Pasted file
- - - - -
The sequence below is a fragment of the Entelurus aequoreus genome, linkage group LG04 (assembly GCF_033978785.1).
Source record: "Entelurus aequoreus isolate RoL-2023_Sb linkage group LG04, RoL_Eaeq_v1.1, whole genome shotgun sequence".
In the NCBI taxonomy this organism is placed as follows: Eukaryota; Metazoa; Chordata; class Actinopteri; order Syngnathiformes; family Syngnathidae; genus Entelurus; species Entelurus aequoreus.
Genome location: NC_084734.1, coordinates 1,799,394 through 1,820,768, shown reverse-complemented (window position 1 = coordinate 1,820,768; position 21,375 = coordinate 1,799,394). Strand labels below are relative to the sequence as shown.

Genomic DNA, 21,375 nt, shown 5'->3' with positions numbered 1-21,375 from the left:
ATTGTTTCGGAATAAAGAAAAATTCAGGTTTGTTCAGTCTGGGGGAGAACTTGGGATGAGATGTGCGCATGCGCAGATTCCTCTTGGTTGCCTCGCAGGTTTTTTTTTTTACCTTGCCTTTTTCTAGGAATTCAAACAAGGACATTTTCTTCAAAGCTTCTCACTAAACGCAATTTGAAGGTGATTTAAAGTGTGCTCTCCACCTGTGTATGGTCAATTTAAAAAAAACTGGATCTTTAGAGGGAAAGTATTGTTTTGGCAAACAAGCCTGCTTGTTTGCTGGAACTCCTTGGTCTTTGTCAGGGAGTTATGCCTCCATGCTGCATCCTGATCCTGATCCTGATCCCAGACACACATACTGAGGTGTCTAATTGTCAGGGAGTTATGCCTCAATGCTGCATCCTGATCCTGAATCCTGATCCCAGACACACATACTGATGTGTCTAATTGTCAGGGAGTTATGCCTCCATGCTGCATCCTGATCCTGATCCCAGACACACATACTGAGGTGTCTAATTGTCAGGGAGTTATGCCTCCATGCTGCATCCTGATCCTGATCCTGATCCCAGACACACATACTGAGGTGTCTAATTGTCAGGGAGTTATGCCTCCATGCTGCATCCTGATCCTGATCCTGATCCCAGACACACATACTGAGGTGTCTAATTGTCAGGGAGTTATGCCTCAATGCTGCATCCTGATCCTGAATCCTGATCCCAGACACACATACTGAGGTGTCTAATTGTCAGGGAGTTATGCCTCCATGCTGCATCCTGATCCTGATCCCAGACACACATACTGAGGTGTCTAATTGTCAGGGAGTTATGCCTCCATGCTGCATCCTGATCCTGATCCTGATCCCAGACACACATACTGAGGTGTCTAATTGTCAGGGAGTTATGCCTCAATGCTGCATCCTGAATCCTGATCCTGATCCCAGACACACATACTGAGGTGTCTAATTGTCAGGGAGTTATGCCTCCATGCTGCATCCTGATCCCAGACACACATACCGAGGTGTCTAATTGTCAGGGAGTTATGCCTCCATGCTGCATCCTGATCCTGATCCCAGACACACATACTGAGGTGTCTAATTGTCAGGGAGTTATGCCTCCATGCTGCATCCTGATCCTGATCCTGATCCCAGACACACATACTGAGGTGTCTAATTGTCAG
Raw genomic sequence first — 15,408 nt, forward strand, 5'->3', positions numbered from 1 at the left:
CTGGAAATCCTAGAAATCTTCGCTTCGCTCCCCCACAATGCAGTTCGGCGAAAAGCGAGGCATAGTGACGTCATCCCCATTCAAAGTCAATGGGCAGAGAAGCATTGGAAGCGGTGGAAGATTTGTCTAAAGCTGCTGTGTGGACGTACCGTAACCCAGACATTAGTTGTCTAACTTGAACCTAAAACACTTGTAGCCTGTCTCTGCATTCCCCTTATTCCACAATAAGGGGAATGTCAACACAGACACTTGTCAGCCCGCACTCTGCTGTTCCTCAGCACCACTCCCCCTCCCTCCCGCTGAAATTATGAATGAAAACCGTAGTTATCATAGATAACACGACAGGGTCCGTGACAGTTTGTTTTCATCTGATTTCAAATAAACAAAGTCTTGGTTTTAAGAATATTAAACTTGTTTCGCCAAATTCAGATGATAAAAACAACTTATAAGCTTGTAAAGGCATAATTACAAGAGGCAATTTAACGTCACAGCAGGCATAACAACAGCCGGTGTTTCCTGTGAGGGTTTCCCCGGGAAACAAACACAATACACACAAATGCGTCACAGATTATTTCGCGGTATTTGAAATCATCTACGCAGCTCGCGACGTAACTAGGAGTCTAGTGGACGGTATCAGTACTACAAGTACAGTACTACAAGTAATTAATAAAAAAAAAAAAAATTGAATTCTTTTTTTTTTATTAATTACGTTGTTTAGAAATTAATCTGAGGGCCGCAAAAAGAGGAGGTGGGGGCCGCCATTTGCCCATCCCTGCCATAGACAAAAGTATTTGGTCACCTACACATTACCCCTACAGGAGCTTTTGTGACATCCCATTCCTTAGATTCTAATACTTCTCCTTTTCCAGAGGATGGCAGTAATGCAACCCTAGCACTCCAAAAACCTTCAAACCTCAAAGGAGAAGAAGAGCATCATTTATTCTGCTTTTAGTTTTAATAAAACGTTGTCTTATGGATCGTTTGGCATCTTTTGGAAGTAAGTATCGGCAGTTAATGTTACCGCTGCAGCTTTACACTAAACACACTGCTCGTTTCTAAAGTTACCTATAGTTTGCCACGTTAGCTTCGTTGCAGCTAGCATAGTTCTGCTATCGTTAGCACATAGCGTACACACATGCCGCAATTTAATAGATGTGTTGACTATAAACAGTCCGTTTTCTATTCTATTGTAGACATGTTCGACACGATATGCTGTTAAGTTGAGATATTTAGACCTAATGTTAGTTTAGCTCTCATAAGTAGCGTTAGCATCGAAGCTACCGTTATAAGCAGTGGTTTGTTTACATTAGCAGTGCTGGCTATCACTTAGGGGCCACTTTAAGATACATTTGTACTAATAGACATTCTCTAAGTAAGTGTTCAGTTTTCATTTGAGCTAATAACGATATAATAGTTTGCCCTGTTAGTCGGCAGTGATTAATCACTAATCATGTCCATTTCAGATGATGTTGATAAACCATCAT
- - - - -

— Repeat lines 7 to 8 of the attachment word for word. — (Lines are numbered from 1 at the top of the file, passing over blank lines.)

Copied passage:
Raw genomic sequence first — 15,408 nt, forward strand, 5'->3', positions numbered from 1 at the left:
CTGGAAATCCTAGAAATCTTCGCTTCGCTCCCCCACAATGCAGTTCGGCGAAAAGCGAGGCATAGTGACGTCATCCCCATTCAAAGTCAATGGGCAGAGAAGCATTGGAAGCGGTGGAAGATTTGTCTAAAGCTGCTGTGTGGACGTACCGTAACCCAGACATTAGTTGTCTAACTTGAACCTAAAACACTTGTAGCCTGTCTCTGCATTCCCCTTATTCCACAATAAGGGGAATGTCAACACAGACACTTGTCAGCCCGCACTCTGCTGTTCCTCAGCACCACTCCCCCTCCCTCCCGCTGAAATTATGAATGAAAACCGTAGTTATCATAGATAACACGACAGGGTCCGTGACAGTTTGTTTTCATCTGATTTCAAATAAACAAAGTCTTGGTTTTAAGAATATTAAACTTGTTTCGCCAAATTCAGATGATAAAAACAACTTATAAGCTTGTAAAGGCATAATTACAAGAGGCAATTTAACGTCACAGCAGGCATAACAACAGCCGGTGTTTCCTGTGAGGGTTTCCCCGGGAAACAAACACAATACACACAAATGCGTCACAGATTATTTCGCGGTATTTGAAATCATCTACGCAGCTCGCGACGTAACTAGGAGTCTAGTGGACGGTATCAGTACTACAAGTACAGTACTACAAGTAATTAATAAAAAAAAAAAAAATTGAATTCTTTTTTTTTTATTAATTACGTTGTTTAGAAATTAATCTGAGGGCCGCAAAAAGAGGAGGTGGGGGCCGCCATTTGCCCATCCCTGCCATAGACAAAAGTATTTGGTCACCTACACATTACCCCTACAGGAGCTTTTGTGACATCCCATTCCTTAGATTCTAATACTTCTCCTTTTCCAGAGGATGGCAGTAATGCAACCCTAGCACTCCAAAAACCTTCAAACCTCAAAGGAGAAGAAGAGCATCATTTATTCTGCTTTTAGTTTTAATAAAACGTTGTCTTATGGATCGTTTGGCATCTTTTGGAAGTAAGTATCGGCAGTTAATGTTACCGCTGCAGCTTTACACTAAACACACTGCTCGTTTCTAAAGTTACCTATAGTTTGCCACGTTAGCTTCGTTGCAGCTAGCATAGTTCTGCTATCGTTAGCACATAGCGTACACACATGCCGCAATTTAATAGATGTGTTGACTATAAACAGTCCGTTTTCTATTCTATTGTAGACATGTTCGACACGATATGCTGTTAAGTTGAGATATTTAGACCTAATGTTAGTTTAGCTCTCATAAGTAGCGTTAGCATCGAAGCTACCGTTATAAGCAGTGGTTTGTTTACATTAGCAGTGCTGGCTATCACTTAGGGGCCACTTTAAGATACATTTGTACTAATAGACATTCTCTAAGTAAGTGTTCAGTTTTCATTTGAGCTAATAACGATATAATAGTTTGCCCTGTTAGTCGGCAGTGATTAATCACTAATCATGTCCATTTCAGATGATGTTGATAAACCATCAT